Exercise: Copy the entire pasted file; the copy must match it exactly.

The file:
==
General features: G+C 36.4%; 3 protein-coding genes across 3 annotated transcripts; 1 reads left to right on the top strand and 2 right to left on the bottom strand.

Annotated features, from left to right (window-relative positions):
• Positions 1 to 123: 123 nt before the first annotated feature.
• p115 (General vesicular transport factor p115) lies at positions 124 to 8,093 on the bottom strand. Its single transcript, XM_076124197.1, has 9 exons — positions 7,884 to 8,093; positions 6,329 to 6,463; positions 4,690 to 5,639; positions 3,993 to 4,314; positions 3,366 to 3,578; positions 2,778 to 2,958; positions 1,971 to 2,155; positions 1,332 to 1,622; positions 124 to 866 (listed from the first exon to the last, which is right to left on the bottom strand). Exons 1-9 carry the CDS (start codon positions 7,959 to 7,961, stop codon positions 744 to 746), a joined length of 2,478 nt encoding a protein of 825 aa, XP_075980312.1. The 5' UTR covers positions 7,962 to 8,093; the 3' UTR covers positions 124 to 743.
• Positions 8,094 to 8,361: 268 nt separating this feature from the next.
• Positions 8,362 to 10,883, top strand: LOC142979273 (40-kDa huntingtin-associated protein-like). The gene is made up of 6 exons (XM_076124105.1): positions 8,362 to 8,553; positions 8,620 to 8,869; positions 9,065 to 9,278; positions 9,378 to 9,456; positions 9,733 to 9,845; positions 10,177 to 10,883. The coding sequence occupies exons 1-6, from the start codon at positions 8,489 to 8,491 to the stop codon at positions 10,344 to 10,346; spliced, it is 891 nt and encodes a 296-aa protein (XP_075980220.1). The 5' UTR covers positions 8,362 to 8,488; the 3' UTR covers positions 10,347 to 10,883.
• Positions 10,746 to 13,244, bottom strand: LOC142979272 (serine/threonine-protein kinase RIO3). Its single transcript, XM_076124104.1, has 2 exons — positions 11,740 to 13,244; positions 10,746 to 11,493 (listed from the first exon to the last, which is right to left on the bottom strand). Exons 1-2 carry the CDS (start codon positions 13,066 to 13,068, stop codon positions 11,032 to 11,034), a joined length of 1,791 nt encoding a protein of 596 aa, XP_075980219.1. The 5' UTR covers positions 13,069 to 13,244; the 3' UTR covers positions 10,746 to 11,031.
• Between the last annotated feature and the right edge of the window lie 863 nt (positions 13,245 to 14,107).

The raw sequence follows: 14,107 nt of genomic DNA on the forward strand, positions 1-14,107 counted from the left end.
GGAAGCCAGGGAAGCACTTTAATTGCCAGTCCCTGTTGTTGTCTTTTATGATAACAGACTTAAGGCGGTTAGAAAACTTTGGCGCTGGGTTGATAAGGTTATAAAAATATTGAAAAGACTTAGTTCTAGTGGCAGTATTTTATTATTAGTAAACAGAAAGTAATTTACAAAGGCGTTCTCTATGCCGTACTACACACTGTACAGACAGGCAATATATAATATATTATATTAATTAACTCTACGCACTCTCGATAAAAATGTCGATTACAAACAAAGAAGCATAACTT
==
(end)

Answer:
General features: G+C 36.4%; 3 protein-coding genes across 3 annotated transcripts; 1 reads left to right on the top strand and 2 right to left on the bottom strand.

Annotated features, from left to right (window-relative positions):
• Positions 1 to 123: 123 nt before the first annotated feature.
• p115 (General vesicular transport factor p115) lies at positions 124 to 8,093 on the bottom strand. Its single transcript, XM_076124197.1, has 9 exons — positions 7,884 to 8,093; positions 6,329 to 6,463; positions 4,690 to 5,639; positions 3,993 to 4,314; positions 3,366 to 3,578; positions 2,778 to 2,958; positions 1,971 to 2,155; positions 1,332 to 1,622; positions 124 to 866 (listed from the first exon to the last, which is right to left on the bottom strand). Exons 1-9 carry the CDS (start codon positions 7,959 to 7,961, stop codon positions 744 to 746), a joined length of 2,478 nt encoding a protein of 825 aa, XP_075980312.1. The 5' UTR covers positions 7,962 to 8,093; the 3' UTR covers positions 124 to 743.
• Positions 8,094 to 8,361: 268 nt separating this feature from the next.
• Positions 8,362 to 10,883, top strand: LOC142979273 (40-kDa huntingtin-associated protein-like). The gene is made up of 6 exons (XM_076124105.1): positions 8,362 to 8,553; positions 8,620 to 8,869; positions 9,065 to 9,278; positions 9,378 to 9,456; positions 9,733 to 9,845; positions 10,177 to 10,883. The coding sequence occupies exons 1-6, from the start codon at positions 8,489 to 8,491 to the stop codon at positions 10,344 to 10,346; spliced, it is 891 nt and encodes a 296-aa protein (XP_075980220.1). The 5' UTR covers positions 8,362 to 8,488; the 3' UTR covers positions 10,347 to 10,883.
• Positions 10,746 to 13,244, bottom strand: LOC142979272 (serine/threonine-protein kinase RIO3). Its single transcript, XM_076124104.1, has 2 exons — positions 11,740 to 13,244; positions 10,746 to 11,493 (listed from the first exon to the last, which is right to left on the bottom strand). Exons 1-2 carry the CDS (start codon positions 13,066 to 13,068, stop codon positions 11,032 to 11,034), a joined length of 1,791 nt encoding a protein of 596 aa, XP_075980219.1. The 5' UTR covers positions 13,069 to 13,244; the 3' UTR covers positions 10,746 to 11,031.
• Between the last annotated feature and the right edge of the window lie 863 nt (positions 13,245 to 14,107).

The raw sequence follows: 14,107 nt of genomic DNA on the forward strand, positions 1-14,107 counted from the left end.
GGAAGCCAGGGAAGCACTTTAATTGCCAGTCCCTGTTGTTGTCTTTTATGATAACAGACTTAAGGCGGTTAGAAAACTTTGGCGCTGGGTTGATAAGGTTATAAAAATATTGAAAAGACTTAGTTCTAGTGGCAGTATTTTATTATTAGTAAACAGAAAGTAATTTACAAAGGCGTTCTCTATGCCGTACTACACACTGTACAGACAGGCAATATATAATATATTATATTAATTAACTCTACGCACTCTCGATAAAAATGTCGATTACAAACAAAGAAGCATAACTT